How DMOs Can Change Planner Perceptions & Misconceptions of Their Destination

Perception builds expectation. People’s perception of a destination is built on reputation, assumptions and what they may have seen or heard (think reviews, word of mouth, and user-generated content on social media), thus building on their expectation of that destination.

Applying this to your Meetings & Conventions Market means that your DMO will have to work with the type of assets considered most attractive by the type of attendee you will host.

Attendees are one of the biggest contributors to a destination’s perception and/or misconceptions and well, what they think could make or break your destination. We researched the most popular images to assist in creating a consistent positive message across all media, collect and distribute social proof and change perception to lead to successful experiences. It’s all in our eBook – DOWNLOAD IT!

But here are some sneak peeks for those of you in a rush.


The most popular images:

  • natural landscapes and scenery
  • people involved in recreational activities
  • man-made landmarks and buildings


Based on the number of selections, the top 5 images perceived as inspiring were photos portraying:

  • people walking outdoors near historic shops (this is a no brainer on our end. PEOPLE ARE KEY!!!)
  • fireworks on the parkways on the top of the Art Museum (a.k.a. Arts & Culture) (users want to see what’s happening, not where in the city it’s happening, i.e. they want to see everyone gathered at Central Park watching the 4th of July fireworks, vs. the view of Central Park)
  • an outdoor scene of an art gallery (adding in scenery outside of the city center and the convention center is just as important)
  • a night street view of the nightlife (nightlife, but there is a part of the study at the bottom of my notes, that says nightlife with people enjoying themselves)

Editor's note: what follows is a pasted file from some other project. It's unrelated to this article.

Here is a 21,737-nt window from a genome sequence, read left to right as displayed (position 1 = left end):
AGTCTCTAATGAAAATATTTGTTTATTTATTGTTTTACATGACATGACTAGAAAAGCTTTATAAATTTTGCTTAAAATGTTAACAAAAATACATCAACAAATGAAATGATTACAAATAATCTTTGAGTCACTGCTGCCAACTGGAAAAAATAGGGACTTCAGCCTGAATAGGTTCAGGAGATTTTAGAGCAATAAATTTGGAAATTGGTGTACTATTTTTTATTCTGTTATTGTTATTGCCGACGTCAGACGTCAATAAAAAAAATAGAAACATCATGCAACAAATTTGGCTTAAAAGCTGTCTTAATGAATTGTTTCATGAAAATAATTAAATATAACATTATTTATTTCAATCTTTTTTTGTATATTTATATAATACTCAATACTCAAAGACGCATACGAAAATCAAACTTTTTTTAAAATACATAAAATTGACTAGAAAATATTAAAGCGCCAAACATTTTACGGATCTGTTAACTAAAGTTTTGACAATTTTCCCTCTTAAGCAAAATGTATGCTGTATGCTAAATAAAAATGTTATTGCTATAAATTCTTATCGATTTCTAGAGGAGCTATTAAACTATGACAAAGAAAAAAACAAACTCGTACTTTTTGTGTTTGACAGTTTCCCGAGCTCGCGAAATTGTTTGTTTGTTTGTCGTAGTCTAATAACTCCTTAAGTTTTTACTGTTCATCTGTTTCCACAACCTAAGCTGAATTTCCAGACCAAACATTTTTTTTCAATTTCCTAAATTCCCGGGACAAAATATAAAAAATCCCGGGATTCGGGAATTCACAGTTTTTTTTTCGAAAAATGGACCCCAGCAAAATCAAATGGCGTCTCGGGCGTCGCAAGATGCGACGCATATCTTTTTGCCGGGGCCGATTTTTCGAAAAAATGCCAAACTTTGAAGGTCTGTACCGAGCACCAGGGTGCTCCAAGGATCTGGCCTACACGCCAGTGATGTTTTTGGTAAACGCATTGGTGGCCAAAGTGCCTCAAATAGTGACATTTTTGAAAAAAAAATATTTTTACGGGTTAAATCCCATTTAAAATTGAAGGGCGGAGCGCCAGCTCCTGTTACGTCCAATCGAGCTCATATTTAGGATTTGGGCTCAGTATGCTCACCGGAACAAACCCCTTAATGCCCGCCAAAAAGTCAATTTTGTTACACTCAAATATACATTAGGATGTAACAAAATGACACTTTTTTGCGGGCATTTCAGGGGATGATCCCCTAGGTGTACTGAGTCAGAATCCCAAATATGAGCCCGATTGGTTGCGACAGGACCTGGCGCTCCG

• a dining scene in a restaurant (a waiter talking to patrons is important to showcase customer service and the culture/people of the place)


Action plan: organize imagery you already have, take low-level images i.e. “water”, “marine animal” and “glass” and create a top-level gallery “aquarium” = “tourist attraction”.

Move beyond the destination photos and into the photos that showcase the destination experience. It’s not about the photos that showcase “space, dates, and rates”, and more about the photos of the “community feel and social interaction”.

When looking at imagery an important visual cue is color and lighting of a photo which creates “the intimate feeling…magic fit”. Take a gander at our 10 Terrible, Horrible, No-Good, Very Bad Destination Photos Blog.


Visitors and attendees enjoy seeing photos that include:

  • tranquility of a city, quiet early mornings, waterfall, nature
  • smiling faces and friendly service (people interacting)
  • walking around (huge with shopping in small shops or touring quaint neighborhoods)


DMOs can lean their destination’s focus to the visitor’s experience. Think about who is visiting. Marketing research should first identify the experiential perceptions of their target market group. Need meeting planner and attendee personas? We got you!


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